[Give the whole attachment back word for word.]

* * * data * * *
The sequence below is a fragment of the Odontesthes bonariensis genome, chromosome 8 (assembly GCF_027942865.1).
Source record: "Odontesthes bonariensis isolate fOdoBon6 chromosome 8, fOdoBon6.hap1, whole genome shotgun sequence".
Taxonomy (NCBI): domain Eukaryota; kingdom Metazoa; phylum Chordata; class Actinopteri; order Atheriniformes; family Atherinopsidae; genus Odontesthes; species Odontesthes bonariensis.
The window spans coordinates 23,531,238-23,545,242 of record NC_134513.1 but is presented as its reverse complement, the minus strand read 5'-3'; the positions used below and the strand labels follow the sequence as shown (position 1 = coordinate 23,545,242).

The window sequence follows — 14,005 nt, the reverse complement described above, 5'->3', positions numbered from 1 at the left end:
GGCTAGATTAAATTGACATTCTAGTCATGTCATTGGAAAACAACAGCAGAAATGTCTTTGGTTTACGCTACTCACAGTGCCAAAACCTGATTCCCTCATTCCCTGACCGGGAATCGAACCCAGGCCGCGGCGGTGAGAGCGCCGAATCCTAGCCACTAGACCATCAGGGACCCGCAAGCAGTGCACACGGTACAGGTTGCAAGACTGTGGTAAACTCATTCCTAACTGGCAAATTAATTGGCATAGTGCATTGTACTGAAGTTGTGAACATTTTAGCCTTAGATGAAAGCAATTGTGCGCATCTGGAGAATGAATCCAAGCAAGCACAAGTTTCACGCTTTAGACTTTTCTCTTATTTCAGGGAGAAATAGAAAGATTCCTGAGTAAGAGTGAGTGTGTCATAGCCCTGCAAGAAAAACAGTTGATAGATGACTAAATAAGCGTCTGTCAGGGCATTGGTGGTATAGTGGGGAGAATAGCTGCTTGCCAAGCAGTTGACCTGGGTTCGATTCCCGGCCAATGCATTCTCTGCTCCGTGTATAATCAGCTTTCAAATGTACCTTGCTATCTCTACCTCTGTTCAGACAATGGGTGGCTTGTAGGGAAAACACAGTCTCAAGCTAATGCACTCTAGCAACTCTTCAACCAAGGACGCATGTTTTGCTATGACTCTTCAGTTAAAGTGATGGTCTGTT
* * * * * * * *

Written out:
The sequence below is a fragment of the Odontesthes bonariensis genome, chromosome 8 (assembly GCF_027942865.1).
Source record: "Odontesthes bonariensis isolate fOdoBon6 chromosome 8, fOdoBon6.hap1, whole genome shotgun sequence".
Taxonomy (NCBI): domain Eukaryota; kingdom Metazoa; phylum Chordata; class Actinopteri; order Atheriniformes; family Atherinopsidae; genus Odontesthes; species Odontesthes bonariensis.
The window spans coordinates 23,531,238-23,545,242 of record NC_134513.1 but is presented as its reverse complement, the minus strand read 5'-3'; the positions used below and the strand labels follow the sequence as shown (position 1 = coordinate 23,545,242).

The window sequence follows — 14,005 nt, the reverse complement described above, 5'->3', positions numbered from 1 at the left end:
GGCTAGATTAAATTGACATTCTAGTCATGTCATTGGAAAACAACAGCAGAAATGTCTTTGGTTTACGCTACTCACAGTGCCAAAACCTGATTCCCTCATTCCCTGACCGGGAATCGAACCCAGGCCGCGGCGGTGAGAGCGCCGAATCCTAGCCACTAGACCATCAGGGACCCGCAAGCAGTGCACACGGTACAGGTTGCAAGACTGTGGTAAACTCATTCCTAACTGGCAAATTAATTGGCATAGTGCATTGTACTGAAGTTGTGAACATTTTAGCCTTAGATGAAAGCAATTGTGCGCATCTGGAGAATGAATCCAAGCAAGCACAAGTTTCACGCTTTAGACTTTTCTCTTATTTCAGGGAGAAATAGAAAGATTCCTGAGTAAGAGTGAGTGTGTCATAGCCCTGCAAGAAAAACAGTTGATAGATGACTAAATAAGCGTCTGTCAGGGCATTGGTGGTATAGTGGGGAGAATAGCTGCTTGCCAAGCAGTTGACCTGGGTTCGATTCCCGGCCAATGCATTCTCTGCTCCGTGTATAATCAGCTTTCAAATGTACCTTGCTATCTCTACCTCTGTTCAGACAATGGGTGGCTTGTAGGGAAAACACAGTCTCAAGCTAATGCACTCTAGCAACTCTTCAACCAAGGACGCATGTTTTGCTATGACTCTTCAGTTAAAGTGATGGTCTGTT